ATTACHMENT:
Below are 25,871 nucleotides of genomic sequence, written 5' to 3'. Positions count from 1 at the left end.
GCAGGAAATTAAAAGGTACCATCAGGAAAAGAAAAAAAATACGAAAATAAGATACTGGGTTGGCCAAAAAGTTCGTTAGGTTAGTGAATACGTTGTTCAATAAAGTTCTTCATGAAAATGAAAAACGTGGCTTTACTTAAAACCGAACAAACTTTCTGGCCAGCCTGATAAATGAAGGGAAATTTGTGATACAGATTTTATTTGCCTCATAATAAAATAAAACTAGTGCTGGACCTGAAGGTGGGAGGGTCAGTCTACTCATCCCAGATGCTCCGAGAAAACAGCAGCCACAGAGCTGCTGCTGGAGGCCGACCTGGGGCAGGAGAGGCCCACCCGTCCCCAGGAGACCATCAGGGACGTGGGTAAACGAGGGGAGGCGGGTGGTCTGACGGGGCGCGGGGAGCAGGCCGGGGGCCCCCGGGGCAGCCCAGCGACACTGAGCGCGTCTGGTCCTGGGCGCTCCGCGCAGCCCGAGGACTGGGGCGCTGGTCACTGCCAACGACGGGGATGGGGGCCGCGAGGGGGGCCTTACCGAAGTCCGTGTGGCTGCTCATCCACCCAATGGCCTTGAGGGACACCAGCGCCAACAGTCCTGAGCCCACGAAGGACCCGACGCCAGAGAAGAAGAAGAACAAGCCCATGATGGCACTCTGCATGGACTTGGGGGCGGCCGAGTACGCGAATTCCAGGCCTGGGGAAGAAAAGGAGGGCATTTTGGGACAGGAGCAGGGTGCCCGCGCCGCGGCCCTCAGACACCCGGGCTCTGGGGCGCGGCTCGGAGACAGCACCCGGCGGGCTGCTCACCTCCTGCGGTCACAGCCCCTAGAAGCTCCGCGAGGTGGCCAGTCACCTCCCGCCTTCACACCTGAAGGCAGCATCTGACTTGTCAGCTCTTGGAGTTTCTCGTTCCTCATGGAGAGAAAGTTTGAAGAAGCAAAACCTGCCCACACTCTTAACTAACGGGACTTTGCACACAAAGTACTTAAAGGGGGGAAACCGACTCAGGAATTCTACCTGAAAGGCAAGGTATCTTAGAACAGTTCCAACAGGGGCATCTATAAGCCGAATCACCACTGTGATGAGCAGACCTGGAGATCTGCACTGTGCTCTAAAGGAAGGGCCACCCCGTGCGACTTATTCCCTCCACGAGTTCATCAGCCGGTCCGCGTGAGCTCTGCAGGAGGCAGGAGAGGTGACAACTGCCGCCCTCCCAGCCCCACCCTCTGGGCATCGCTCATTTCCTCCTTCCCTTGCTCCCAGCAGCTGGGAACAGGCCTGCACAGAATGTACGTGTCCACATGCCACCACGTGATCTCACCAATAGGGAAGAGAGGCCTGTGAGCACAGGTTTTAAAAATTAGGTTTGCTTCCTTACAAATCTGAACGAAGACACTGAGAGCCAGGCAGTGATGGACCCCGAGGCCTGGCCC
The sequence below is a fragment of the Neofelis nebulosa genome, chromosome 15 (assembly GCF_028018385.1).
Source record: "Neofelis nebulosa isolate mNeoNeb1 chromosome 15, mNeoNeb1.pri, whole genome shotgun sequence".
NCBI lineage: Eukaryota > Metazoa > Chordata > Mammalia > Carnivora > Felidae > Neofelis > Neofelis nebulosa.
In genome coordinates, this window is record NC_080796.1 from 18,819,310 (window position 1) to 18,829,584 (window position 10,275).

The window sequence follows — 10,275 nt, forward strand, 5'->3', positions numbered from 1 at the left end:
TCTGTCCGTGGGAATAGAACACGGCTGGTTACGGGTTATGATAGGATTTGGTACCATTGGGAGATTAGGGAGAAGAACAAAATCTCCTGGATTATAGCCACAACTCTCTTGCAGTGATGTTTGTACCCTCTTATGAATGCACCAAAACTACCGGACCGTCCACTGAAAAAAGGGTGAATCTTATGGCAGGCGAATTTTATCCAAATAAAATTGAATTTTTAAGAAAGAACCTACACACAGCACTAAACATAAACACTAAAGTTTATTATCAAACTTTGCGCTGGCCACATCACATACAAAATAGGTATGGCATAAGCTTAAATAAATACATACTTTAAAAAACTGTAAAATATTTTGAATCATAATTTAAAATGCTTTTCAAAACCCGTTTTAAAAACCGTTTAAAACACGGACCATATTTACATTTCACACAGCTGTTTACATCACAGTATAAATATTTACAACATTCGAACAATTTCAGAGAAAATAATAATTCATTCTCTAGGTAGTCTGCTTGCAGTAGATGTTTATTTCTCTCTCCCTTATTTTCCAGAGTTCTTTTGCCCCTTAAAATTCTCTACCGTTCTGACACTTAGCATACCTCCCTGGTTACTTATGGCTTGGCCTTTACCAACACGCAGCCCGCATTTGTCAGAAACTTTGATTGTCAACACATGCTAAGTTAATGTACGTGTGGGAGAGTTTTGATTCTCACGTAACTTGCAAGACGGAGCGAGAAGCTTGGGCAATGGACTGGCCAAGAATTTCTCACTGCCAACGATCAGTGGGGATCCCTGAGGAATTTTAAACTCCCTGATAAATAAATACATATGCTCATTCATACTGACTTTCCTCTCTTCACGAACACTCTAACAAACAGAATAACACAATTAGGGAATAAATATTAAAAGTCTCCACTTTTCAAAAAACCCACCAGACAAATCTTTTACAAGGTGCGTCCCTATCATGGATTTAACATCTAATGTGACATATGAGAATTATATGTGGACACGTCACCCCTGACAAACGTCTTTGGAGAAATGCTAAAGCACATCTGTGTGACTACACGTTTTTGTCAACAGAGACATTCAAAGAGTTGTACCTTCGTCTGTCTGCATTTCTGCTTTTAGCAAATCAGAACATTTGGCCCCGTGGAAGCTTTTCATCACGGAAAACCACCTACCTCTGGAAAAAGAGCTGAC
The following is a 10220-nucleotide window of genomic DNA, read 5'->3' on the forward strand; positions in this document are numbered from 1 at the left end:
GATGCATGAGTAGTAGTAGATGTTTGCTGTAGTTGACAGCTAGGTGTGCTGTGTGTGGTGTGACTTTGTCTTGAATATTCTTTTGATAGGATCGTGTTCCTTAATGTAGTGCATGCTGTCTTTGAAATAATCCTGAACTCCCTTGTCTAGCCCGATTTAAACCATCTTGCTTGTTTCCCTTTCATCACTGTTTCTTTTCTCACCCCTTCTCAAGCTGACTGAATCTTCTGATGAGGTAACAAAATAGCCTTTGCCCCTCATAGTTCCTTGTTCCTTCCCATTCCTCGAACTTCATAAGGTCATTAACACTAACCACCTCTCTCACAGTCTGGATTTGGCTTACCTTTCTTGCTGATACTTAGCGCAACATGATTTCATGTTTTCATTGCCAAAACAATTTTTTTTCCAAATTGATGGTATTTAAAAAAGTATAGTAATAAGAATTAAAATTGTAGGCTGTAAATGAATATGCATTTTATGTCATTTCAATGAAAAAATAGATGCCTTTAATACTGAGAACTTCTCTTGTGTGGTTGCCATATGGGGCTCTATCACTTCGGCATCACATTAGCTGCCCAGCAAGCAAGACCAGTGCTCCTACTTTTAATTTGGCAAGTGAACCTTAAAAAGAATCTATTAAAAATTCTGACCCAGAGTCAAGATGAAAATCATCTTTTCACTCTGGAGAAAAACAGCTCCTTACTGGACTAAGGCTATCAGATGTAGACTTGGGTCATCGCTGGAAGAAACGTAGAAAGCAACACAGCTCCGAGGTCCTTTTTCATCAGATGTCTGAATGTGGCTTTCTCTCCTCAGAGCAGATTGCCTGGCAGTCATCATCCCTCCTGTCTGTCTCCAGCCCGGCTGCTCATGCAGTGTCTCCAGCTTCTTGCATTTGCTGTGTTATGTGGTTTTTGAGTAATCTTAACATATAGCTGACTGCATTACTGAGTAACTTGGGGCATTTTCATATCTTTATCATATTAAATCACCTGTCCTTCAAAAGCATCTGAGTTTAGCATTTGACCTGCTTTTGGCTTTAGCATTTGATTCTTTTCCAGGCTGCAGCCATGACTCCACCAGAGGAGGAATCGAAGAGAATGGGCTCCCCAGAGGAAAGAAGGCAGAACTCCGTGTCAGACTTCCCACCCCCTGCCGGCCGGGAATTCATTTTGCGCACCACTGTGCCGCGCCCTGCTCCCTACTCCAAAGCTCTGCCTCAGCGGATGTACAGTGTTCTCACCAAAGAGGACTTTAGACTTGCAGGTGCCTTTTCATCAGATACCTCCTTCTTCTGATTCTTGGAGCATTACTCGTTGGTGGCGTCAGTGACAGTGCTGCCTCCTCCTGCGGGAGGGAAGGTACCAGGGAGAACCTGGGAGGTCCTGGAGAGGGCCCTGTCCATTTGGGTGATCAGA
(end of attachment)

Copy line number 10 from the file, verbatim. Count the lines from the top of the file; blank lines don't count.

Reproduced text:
GATGCATGAGTAGTAGTAGATGTTTGCTGTAGTTGACAGCTAGGTGTGCTGTGTGTGGTGTGACTTTGTCTTGAATATTCTTTTGATAGGATCGTGTTCCTTAATGTAGTGCATGCTGTCTTTGAAATAATCCTGAACTCCCTTGTCTAGCCCGATTTAAACCATCTTGCTTGTTTCCCTTTCATCACTGTTTCTTTTCTCACCCCTTCTCAAGCTGACTGAATCTTCTGATGAGGTAACAAAATAGCCTTTGCCCCTCATAGTTCCTTGTTCCTTCCCATTCCTCGAACTTCATAAGGTCATTAACACTAACCACCTCTCTCACAGTCTGGATTTGGCTTACCTTTCTTGCTGATACTTAGCGCAACATGATTTCATGTTTTCATTGCCAAAACAATTTTTTTTCCAAATTGATGGTATTTAAAAAAGTATAGTAATAAGAATTAAAATTGTAGGCTGTAAATGAATATGCATTTTATGTCATTTCAATGAAAAAATAGATGCCTTTAATACTGAGAACTTCTCTTGTGTGGTTGCCATATGGGGCTCTATCACTTCGGCATCACATTAGCTGCCCAGCAAGCAAGACCAGTGCTCCTACTTTTAATTTGGCAAGTGAACCTTAAAAAGAATCTATTAAAAATTCTGACCCAGAGTCAAGATGAAAATCATCTTTTCACTCTGGAGAAAAACAGCTCCTTACTGGACTAAGGCTATCAGATGTAGACTTGGGTCATCGCTGGAAGAAACGTAGAAAGCAACACAGCTCCGAGGTCCTTTTTCATCAGATGTCTGAATGTGGCTTTCTCTCCTCAGAGCAGATTGCCTGGCAGTCATCATCCCTCCTGTCTGTCTCCAGCCCGGCTGCTCATGCAGTGTCTCCAGCTTCTTGCATTTGCTGTGTTATGTGGTTTTTGAGTAATCTTAACATATAGCTGACTGCATTACTGAGTAACTTGGGGCATTTTCATATCTTTATCATATTAAATCACCTGTCCTTCAAAAGCATCTGAGTTTAGCATTTGACCTGCTTTTGGCTTTAGCATTTGATTCTTTTCCAGGCTGCAGCCATGACTCCACCAGAGGAGGAATCGAAGAGAATGGGCTCCCCAGAGGAAAGAAGGCAGAACTCCGTGTCAGACTTCCCACCCCCTGCCGGCCGGGAATTCATTTTGCGCACCACTGTGCCGCGCCCTGCTCCCTACTCCAAAGCTCTGCCTCAGCGGATGTACAGTGTTCTCACCAAAGAGGACTTTAGACTTGCAGGTGCCTTTTCATCAGATACCTCCTTCTTCTGATTCTTGGAGCATTACTCGTTGGTGGCGTCAGTGACAGTGCTGCCTCCTCCTGCGGGAGGGAAGGTACCAGGGAGAACCTGGGAGGTCCTGGAGAGGGCCCTGTCCATTTGGGTGATCAGA